US7063044Jan 12, 2004Jun 20, 2006The Hartz Mountain CorporationMultipart chew toy
US7568707 *Sep 29, 2006Aug 4, 2009Lori KolpienCover for a mobile push cart handle and methods thereof
US8234734Aug 29, 2011Aug 7, 2012Glenda PerryModular teething rail cover device
US8650715 *Jul 30, 2009Feb 18, 2014Horst SonnendorferShell for the pushing handle of a trolley
US8920850Jun 2, 2011Dec 30, 2014Eco Product Group LLCAntimicrobial colloidal silver products and method of making same
US9144701 *Jul 1, 2013Sep 29, 2015Ever Gym Enterprises Co. Ltd.Exercise equipment
US9216506 *Apr 16, 2014Dec 22, 2015Luisa Maria GeigerHandle barrier
US9345921 *Mar 31, 2011May 24, 2016Performance Solutions, LlcTherapeutic, fitness, and sports enhancement device
US20050166865 *Jan 12, 2004Aug 4, 2005Simon HandelsmanMultipart chew toy
US20070069489 *Sep 29, 2006Mar 29, 2007Lori KolpienCover for a mobile push cart handle and methods thereof
US20070074932 *Sep 19, 2005Apr 5, 2007Robert MutschellerPadding device for use with ladders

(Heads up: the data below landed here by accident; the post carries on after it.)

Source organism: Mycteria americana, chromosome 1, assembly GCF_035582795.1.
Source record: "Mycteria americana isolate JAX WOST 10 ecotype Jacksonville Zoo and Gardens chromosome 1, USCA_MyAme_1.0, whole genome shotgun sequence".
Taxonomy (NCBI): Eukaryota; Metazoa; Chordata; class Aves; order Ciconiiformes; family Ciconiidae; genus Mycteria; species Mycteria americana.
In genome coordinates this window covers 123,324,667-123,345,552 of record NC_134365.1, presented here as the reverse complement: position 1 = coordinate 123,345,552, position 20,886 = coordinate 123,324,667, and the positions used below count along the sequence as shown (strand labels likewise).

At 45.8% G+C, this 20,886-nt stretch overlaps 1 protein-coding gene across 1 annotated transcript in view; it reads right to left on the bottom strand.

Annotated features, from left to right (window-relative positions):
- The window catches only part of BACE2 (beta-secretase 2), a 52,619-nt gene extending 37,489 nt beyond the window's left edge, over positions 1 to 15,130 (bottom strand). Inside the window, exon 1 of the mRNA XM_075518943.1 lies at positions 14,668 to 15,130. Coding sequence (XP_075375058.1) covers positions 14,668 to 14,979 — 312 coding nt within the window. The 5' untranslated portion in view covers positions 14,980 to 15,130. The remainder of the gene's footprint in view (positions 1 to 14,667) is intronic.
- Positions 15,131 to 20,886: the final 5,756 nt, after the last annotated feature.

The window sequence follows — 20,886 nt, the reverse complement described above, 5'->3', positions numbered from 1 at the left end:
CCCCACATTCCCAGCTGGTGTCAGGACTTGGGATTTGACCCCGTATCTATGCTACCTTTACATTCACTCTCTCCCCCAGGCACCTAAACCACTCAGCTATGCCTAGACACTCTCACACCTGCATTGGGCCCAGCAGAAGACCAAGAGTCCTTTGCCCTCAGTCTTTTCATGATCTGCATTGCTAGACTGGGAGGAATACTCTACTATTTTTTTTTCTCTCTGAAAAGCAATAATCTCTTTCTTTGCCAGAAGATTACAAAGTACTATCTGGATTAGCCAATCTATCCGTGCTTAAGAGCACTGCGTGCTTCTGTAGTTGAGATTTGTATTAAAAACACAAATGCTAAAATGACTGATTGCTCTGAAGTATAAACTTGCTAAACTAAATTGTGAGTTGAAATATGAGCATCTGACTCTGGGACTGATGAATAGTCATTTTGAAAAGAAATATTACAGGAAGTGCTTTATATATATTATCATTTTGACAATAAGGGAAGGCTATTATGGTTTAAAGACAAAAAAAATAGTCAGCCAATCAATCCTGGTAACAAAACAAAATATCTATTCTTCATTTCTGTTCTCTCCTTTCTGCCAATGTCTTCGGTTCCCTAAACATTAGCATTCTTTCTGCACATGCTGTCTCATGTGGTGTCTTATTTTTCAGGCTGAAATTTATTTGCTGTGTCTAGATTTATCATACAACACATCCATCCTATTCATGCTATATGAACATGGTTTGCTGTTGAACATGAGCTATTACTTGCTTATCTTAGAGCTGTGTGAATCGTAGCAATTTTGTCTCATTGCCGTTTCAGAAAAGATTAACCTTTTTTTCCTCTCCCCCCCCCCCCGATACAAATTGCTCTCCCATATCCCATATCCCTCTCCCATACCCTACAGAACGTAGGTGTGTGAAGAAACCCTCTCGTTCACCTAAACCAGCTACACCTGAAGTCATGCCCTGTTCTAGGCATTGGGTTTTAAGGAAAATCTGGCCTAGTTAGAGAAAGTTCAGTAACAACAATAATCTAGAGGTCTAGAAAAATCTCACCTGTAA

US20070245850 *Jun 21, 2007Oct 25, 2007Liandy RamaliDisposable handle bar grip arrangement
US20070267828 *May 18, 2007Nov 22, 2007Joseph EgiziApparatus for Inhibiting Germ Transmission from Shopping Cart Handles
US20080190527 *Feb 8, 2007Aug 14, 2008Guercia Renee DDisposable cover for shopping device handles
US20090118763 *Nov 2, 2007May 7, 2009Abramson Danielle TInfant soother slip sleeve
US20110005863 *Jul 2, 2010Jan 13, 2011Thurner Keith LProtective article and a ladder having a protective article
US20110131765 *Jul 30, 2009Jun 9, 2011Horst SonnendorferShell for the pushing handle of a trolley
US20110203076 *Aug 21, 2008Aug 25, 2011Horst SonnendorferHandle for a transport cart
US20120035029 *Feb 9, 2012Dye Kipp KTherapeutic, fitness, and sports enhancement device
US20150005146 *Jul 1, 2013Jan 1, 2015Ever Gym Enterprises Co., Ltd.Exercise equipment
US20150133837 *Sep 2, 2014May 14, 2015The Hygenic CorporationMyofascial Roller Wrap
USD732260 *Dec 23, 2013Jun 16, 2015Andrea L. WileyShopping cart attachment
WO2011079927A1 *Dec 21, 2010Jul 7, 2011Mne Mensch-Natur-Energie GmbhHandle device for a shopping cart
U.S. Classification606/235, D24/211, D24/200
International ClassificationB62B3/14, A61J17/02
Cooperative ClassificationB62B3/144, B62B5/069, A61J17/02
European ClassificationB62B3/14K, A61J17/02
Legal Events
Mar 7, 1994FPAYFee payment
Year of fee payment: 4
Apr 7, 1998REMIMaintenance fee reminder mailed
Sep 13, 1998LAPSLapse for failure to pay maintenance fees
Nov 24, 1998FPExpired due to failure to pay maintenance fee
Effective date: 19980911